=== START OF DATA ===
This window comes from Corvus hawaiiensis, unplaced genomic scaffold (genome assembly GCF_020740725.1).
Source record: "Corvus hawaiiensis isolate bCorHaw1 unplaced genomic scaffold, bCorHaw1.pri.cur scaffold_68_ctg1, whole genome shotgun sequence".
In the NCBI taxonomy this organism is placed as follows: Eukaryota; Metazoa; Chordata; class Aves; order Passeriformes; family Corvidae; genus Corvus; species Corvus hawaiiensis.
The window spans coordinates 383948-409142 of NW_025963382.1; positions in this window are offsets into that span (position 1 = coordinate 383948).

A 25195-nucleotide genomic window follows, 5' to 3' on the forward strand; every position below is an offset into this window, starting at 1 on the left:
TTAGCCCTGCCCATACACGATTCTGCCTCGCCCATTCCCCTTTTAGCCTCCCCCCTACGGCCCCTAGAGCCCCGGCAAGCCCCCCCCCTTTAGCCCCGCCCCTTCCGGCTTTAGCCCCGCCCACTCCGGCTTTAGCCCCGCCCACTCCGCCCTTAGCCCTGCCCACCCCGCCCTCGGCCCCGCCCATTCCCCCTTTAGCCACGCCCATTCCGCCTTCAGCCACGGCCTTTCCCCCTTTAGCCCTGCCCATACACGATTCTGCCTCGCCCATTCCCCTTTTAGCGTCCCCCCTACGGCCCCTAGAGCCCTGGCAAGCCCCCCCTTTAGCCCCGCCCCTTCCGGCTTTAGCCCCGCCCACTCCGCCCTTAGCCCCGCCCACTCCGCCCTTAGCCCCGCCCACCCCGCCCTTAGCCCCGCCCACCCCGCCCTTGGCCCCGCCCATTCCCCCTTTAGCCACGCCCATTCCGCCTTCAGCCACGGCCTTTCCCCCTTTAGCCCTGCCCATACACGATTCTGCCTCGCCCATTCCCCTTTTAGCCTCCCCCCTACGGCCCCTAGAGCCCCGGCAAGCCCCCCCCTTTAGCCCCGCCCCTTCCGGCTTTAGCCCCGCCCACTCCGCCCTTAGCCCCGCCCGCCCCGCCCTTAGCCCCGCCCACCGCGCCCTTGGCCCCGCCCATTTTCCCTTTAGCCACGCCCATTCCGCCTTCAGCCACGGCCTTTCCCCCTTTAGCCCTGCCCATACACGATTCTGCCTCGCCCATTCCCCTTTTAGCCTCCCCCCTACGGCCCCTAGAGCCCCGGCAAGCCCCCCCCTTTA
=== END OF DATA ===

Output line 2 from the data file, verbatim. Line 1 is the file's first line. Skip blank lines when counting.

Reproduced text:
Source record: "Corvus hawaiiensis isolate bCorHaw1 unplaced genomic scaffold, bCorHaw1.pri.cur scaffold_68_ctg1, whole genome shotgun sequence".